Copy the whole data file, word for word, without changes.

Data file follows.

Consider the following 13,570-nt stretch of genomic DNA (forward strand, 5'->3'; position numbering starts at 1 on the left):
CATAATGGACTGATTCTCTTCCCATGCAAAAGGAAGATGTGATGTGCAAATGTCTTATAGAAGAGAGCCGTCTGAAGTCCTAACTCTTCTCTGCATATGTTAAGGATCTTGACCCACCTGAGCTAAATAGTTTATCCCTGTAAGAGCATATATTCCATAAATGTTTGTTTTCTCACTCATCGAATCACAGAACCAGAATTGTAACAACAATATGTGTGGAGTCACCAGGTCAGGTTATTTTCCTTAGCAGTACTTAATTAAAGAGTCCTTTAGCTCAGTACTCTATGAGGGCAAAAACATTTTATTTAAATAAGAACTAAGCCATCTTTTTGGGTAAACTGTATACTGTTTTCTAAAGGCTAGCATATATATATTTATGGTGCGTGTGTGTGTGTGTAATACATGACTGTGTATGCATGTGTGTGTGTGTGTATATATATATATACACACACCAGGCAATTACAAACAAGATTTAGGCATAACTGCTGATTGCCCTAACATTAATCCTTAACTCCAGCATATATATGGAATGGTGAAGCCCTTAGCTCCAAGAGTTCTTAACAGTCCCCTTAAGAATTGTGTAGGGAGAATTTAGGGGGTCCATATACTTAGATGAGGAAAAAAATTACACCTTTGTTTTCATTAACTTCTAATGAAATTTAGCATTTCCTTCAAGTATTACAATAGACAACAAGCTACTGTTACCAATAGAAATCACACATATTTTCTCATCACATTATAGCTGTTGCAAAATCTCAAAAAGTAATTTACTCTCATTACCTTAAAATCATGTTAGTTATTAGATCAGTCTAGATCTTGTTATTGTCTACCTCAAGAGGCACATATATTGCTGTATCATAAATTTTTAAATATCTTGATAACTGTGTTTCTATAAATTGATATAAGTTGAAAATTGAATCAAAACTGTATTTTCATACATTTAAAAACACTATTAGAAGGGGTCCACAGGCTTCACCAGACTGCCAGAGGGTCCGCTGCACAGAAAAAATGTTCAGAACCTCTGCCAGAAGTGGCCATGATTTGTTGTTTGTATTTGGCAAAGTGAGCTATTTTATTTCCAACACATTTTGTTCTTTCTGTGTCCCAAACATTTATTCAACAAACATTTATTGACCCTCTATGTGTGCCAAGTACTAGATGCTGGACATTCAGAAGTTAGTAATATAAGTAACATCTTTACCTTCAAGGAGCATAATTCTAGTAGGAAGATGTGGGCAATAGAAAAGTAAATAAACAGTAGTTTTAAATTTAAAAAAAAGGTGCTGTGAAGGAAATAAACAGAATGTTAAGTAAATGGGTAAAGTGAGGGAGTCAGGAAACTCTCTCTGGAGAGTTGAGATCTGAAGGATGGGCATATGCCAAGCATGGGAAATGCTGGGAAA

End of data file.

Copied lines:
Consider the following 13,570-nt stretch of genomic DNA (forward strand, 5'->3'; position numbering starts at 1 on the left):
CATAATGGACTGATTCTCTTCCCATGCAAAAGGAAGATGTGATGTGCAAATGTCTTATAGAAGAGAGCCGTCTGAAGTCCTAACTCTTCTCTGCATATGTTAAGGATCTTGACCCACCTGAGCTAAATAGTTTATCCCTGTAAGAGCATATATTCCATAAATGTTTGTTTTCTCACTCATCGAATCACAGAACCAGAATTGTAACAACAATATGTGTGGAGTCACCAGGTCAGGTTATTTTCCTTAGCAGTACTTAATTAAAGAGTCCTTTAGCTCAGTACTCTATGAGGGCAAAAACATTTTATTTAAATAAGAACTAAGCCATCTTTTTGGGTAAACTGTATACTGTTTTCTAAAGGCTAGCATATATATATTTATGGTGCGTGTGTGTGTGTGTAATACATGACTGTGTATGCATGTGTGTGTGTGTGTATATATATATATACACACACCAGGCAATTACAAACAAGATTTAGGCATAACTGCTGATTGCCCTAACATTAATCCTTAACTCCAGCATATATATGGAATGGTGAAGCCCTTAGCTCCAAGAGTTCTTAACAGTCCCCTTAAGAATTGTGTAGGGAGAATTTAGGGGGTCCATATACTTAGATGAGGAAAAAAATTACACCTTTGTTTTCATTAACTTCTAATGAAATTTAGCATTTCCTTCAAGTATTACAATAGACAACAAGCTACTGTTACCAATAGAAATCACACATATTTTCTCATCACATTATAGCTGTTGCAAAATCTCAAAAAGTAATTTACTCTCATTACCTTAAAATCATGTTAGTTATTAGATCAGTCTAGATCTTGTTATTGTCTACCTCAAGAGGCACATATATTGCTGTATCATAAATTTTTAAATATCTTGATAACTGTGTTTCTATAAATTGATATAAGTTGAAAATTGAATCAAAACTGTATTTTCATACATTTAAAAACACTATTAGAAGGGGTCCACAGGCTTCACCAGACTGCCAGAGGGTCCGCTGCACAGAAAAAATGTTCAGAACCTCTGCCAGAAGTGGCCATGATTTGTTGTTTGTATTTGGCAAAGTGAGCTATTTTATTTCCAACACATTTTGTTCTTTCTGTGTCCCAAACATTTATTCAACAAACATTTATTGACCCTCTATGTGTGCCAAGTACTAGATGCTGGACATTCAGAAGTTAGTAATATAAGTAACATCTTTACCTTCAAGGAGCATAATTCTAGTAGGAAGATGTGGGCAATAGAAAAGTAAATAAACAGTAGTTTTAAATTTAAAAAAAAGGTGCTGTGAAGGAAATAAACAGAATGTTAAGTAAATGGGTAAAGTGAGGGAGTCAGGAAACTCTCTCTGGAGAGTTGAGATCTGAAGGATGGGCATATGCCAAGCATGGGAAATGCTGGGAAA